“Everything should be made as simple as possible, but no simpler.” – Albert Einstein
This is something I’ve been wondering about for a while, but since it costs about the same as a cup of coffee I expect I’ll be safe from buyer’s remorse.
In a Nutshell: Heavily streamlined OD&D retroclone RPG in 20 pages, $2 at time of writing. Written by David Black.
With a total of 20 pages there are no chapters as such.
Character creation is the familiar roll 3d6 for each of six stats, then pick one of the four core classes (these are the usual suspects); there are no races in the core rules, although there are a wide range of supplements with races, more classes, and so on. The core mechanic is to roll under the most appropriate stat on 1d20. Advantageous or disadvantageous circumstances mean you roll twice and use one of the results, natural rolls of 1 or 20 are critical success and critical failure respectively.
Combat is player-facing in that monsters only roll for damage; PCs roll to hit, or to avoid being hit – more dangerous monsters apply modifiers to the rolls. Movement is abstracted into range bands. Armour absorbs damage, but appears to have a limit after which it can absorb no more until you rest; being reduced to no hit points takes a PC “out of the action”, but doesn’t necessarily kill him – there’s a table to roll on to see what happens.
Initiative is interesting; everyone makes a Dexterity check, winners go before the monsters and losers go after them. Consumable gear has a “usage die”; the theory is that you put a die of that type on your character sheet, and as you use it, you swap that die for ones with progressively fewer sides. Using the spots or number showing on the die to track uses seems more intuitive to me.
Spellcasters can memorise as many spells as their level, and make a stat roll to cast; failure means they lose a spell slot of the same level as the spell – this semi-Vancian approach is a bit like FATE stress tracks, you can keep casting until you have failed often enough to cross off all your slots.
Monsters have a single stat, hit dice, which is manipulated to give their other features.
Characters essentially level up when the GM deems them worthy, gaining extra hit points and a chance to increase their stats.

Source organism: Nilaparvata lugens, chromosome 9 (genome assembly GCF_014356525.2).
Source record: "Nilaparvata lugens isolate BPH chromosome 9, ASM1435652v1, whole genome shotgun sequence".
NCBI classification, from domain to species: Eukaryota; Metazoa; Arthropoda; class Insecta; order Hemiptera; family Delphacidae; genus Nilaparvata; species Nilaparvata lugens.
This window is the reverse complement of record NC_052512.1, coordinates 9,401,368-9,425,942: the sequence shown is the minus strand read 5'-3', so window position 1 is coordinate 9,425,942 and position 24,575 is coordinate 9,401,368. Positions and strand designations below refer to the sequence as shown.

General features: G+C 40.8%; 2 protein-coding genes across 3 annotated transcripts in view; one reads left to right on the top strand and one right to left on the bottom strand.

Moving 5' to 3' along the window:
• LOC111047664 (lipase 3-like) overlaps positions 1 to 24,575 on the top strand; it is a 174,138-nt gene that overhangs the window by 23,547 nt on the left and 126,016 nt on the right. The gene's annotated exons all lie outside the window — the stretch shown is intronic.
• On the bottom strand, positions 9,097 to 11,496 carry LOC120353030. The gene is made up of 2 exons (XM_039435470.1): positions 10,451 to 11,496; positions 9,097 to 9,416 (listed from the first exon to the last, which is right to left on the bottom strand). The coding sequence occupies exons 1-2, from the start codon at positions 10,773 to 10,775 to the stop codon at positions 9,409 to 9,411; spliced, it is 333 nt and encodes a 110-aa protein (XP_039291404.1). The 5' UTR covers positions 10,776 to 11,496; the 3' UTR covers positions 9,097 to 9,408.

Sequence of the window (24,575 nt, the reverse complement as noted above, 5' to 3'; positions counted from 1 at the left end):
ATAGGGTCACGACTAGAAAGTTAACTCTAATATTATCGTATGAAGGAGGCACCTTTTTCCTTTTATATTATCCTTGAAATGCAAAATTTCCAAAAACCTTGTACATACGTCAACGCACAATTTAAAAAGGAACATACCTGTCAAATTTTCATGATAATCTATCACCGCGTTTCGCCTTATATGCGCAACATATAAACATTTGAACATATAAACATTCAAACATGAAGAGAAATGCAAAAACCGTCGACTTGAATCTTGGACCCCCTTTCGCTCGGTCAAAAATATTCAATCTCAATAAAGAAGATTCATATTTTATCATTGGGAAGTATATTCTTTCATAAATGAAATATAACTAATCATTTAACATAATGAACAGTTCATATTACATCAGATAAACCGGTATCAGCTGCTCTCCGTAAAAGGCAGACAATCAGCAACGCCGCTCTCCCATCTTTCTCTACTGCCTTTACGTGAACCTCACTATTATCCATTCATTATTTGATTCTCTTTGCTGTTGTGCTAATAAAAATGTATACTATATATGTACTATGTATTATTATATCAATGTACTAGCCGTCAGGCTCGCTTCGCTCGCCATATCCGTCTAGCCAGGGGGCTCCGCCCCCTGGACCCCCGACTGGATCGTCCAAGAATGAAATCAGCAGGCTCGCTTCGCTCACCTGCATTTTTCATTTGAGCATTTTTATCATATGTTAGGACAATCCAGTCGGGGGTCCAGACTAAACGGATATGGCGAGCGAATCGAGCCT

There are two pages of spells and two pages of monsters. There’s a character sheet, an example of play, and the OGL licence.
Single or two column black text on white background, basic cover art and no internal artwork. Does the job.
SUGGESTIONS FOR IMPROVEMENT
I don’t like how armour seems to work; maybe I’ve misunderstood it, but as I read the rules, once you have absorbed (say) the 4 incoming damage with your armour, it doesn’t help you any more. The example of play could do with explaining how that works. Easy enough to fix, simply ignore that rule and let armour absorb the listed amount of damage indefinitely.
I also don’t like the levelling up rule; I suspect characters would level up very quickly, and there is an implied level cap of 10, so campaigns would likely be short. My inclination would be to borrow a rule from The Petal Hack (of which more anon) and say a PC reaches a new level after a number of sessions equal to that level, so he would reach 2nd level after two sessions, and 3rd level after another three, or 5 in all.
This looks to me as if it would make a good beer-and-pretzels game, maybe one to take on holiday and play over a few drinks. The rules are simple enough and familiar enough that I had memorised most of them from a single read-through. However, I’m not sure that it has the legs for a full-blown campaign; it may be too simple for that.
Overall Rating: 4 out of 5; deserves a trial run at some point.
Update: I had planned to review The Petal Hack, but since you can download the whole thing for free here, you should do that if you’re interested in it.